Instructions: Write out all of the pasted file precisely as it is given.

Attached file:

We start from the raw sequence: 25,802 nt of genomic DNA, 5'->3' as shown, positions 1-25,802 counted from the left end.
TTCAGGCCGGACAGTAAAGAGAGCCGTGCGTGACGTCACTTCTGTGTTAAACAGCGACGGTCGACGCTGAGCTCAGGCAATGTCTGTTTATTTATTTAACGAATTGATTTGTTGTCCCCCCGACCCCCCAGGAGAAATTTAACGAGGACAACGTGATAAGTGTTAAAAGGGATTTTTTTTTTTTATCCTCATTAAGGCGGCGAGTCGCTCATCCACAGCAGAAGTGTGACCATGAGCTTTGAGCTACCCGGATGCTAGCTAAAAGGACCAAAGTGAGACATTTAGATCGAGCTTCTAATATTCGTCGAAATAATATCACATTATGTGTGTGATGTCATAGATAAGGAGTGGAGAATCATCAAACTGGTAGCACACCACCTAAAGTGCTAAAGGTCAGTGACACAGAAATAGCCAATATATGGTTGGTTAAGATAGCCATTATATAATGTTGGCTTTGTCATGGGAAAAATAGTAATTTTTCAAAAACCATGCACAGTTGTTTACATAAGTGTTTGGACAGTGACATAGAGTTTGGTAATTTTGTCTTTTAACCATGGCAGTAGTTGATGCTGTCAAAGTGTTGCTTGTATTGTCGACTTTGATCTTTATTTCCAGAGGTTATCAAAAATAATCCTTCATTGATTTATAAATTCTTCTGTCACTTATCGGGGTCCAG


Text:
We start from the raw sequence: 25,802 nt of genomic DNA, 5'->3' as shown, positions 1-25,802 counted from the left end.
TTCAGGCCGGACAGTAAAGAGAGCCGTGCGTGACGTCACTTCTGTGTTAAACAGCGACGGTCGACGCTGAGCTCAGGCAATGTCTGTTTATTTATTTAACGAATTGATTTGTTGTCCCCCCGACCCCCCAGGAGAAATTTAACGAGGACAACGTGATAAGTGTTAAAAGGGATTTTTTTTTTTTATCCTCATTAAGGCGGCGAGTCGCTCATCCACAGCAGAAGTGTGACCATGAGCTTTGAGCTACCCGGATGCTAGCTAAAAGGACCAAAGTGAGACATTTAGATCGAGCTTCTAATATTCGTCGAAATAATATCACATTATGTGTGTGATGTCATAGATAAGGAGTGGAGAATCATCAAACTGGTAGCACACCACCTAAAGTGCTAAAGGTCAGTGACACAGAAATAGCCAATATATGGTTGGTTAAGATAGCCATTATATAATGTTGGCTTTGTCATGGGAAAAATAGTAATTTTTCAAAAACCATGCACAGTTGTTTACATAAGTGTTTGGACAGTGACATAGAGTTTGGTAATTTTGTCTTTTAACCATGGCAGTAGTTGATGCTGTCAAAGTGTTGCTTGTATTGTCGACTTTGATCTTTATTTCCAGAGGTTATCAAAAATAATCCTTCATTGATTTATAAATTCTTCTGTCACTTATCGGGGTCCAG